poetaster

(redirected from Bad poetry)
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  • noun

Synonyms for poetaster

one who writes poetry

References in periodicals archive ?
The sad fact is that, in any given period of time, there's going to be more bad poetry than good.
Audiences used to seeing anti-social drug addicts spouting bad poetry must have been shocked to see the beatniks in The Bloody Brood and A Cool Sound from Hell played as sympathetic, three-dimensional characters questioning the unwritten rules of adult society.
Amid the misspelled musings and bad poetry of tortured souls, gay blogs range from witty accounts of New York City life by gay art dealer Choire Sicha (www.
He privately lambasted the paper's "almost endless" editorials, its excessive publication of bad poetry, its sloppy layout, and its false accounts of UNIA events.
Here Australia can hold its head up high, for we have as our founder a man, Sir Henry Parkes, who distinguished himself not only by a measure of anti-Asian racism remarkable even for the nineteenth century antipodes, nor merely for writing bad poetry, but for being perhaps the first racist to write bad poetry in praise of the propaganda of the deed.
Despite not having the law on his side -- and his use of bad poetry -- Moore appears to have persuaded many of his neighbors in Alabama.
Make our schools the envy of all, enabling minds to inquire, and not just learn enough bad poetry to scrape a pass in GCSE English.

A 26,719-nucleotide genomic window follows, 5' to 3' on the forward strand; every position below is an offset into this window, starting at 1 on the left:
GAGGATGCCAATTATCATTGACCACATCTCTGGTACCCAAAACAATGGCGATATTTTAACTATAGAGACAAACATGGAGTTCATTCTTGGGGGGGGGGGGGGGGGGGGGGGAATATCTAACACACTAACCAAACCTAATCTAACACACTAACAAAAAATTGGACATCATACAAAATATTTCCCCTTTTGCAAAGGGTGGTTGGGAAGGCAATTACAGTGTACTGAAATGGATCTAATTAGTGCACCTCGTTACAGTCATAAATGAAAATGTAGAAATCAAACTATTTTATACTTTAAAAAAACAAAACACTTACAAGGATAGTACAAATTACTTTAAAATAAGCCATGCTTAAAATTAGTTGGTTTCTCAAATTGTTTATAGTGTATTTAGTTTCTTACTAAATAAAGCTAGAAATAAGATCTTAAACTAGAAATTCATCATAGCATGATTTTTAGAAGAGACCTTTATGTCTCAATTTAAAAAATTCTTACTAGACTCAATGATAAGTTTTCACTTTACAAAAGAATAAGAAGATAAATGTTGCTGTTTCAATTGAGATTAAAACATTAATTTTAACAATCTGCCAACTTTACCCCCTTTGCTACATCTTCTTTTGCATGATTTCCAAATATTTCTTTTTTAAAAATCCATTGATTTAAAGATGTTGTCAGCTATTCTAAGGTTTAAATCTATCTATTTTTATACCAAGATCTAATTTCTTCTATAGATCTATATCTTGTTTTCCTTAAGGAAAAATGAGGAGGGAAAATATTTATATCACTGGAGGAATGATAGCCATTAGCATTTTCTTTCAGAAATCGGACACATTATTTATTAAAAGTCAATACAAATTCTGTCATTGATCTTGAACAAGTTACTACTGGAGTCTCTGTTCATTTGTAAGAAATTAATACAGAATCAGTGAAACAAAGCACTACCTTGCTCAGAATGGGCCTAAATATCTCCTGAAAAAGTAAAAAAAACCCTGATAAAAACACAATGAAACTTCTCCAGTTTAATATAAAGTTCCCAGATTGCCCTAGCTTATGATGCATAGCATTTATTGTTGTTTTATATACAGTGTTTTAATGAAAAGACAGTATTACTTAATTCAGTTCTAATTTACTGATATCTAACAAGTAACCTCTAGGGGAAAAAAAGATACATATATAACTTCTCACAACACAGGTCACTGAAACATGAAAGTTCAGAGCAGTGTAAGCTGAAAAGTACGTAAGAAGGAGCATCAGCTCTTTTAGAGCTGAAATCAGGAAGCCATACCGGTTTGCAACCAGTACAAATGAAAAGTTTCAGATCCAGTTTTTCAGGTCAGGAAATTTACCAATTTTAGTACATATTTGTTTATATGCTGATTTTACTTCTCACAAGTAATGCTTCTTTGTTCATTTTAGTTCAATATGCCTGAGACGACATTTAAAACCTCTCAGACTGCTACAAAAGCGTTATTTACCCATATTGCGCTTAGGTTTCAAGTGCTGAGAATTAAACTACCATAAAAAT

Overstatements such as "Fui la noche oscura de San Juan y la muerte esquiva de Teresa," or prophetic posturing like "Como Ezequiel comi de La Palabra," are stock-in-trade with naive poets writing bad poetry.
He'd quit The Doors and was writing spectacularly bad poetry.
And vet in an era teeming with bad poetry, the composer, as just noted, generally did sift out the good poems for his songs.
We eat chocolate, we buy flowers and gifts, we send cards with bad poetry and chessy savings.
No matter his quite obvious misogyny, his ambivalence on race, his youthful bad poetry or his falling off after the Nobel Prize.
Judith (Eileen Atkins) relies on tarot cards and is always predicting the worst; her husband, Amos (Ian McKellen), runs the farm badly and preaches frightening sermons to the Church of the Quivering Brethern ("there is no butter in hell"); daughter Elfine (Maria Miles) affects an ethereal grace while reciting bad poetry on hilltops; and son Seth (Rufus Sewell) seems to be constantly auditioning to play Lady Chatterley's lover.
Addressing the poem's numerous "absurdities of situation and poetics" noted previously by critics Jesse Bier, Howard Mumford Jones, and others, Eddings argues that they are purposive discordances shrewdly orchestrated by Poe to expose sterile, ego-centered Romanticism (the narrator is a self-indulgent Romantic poseur wallowing deliciously in his own angst) as well as the bad poetry that results.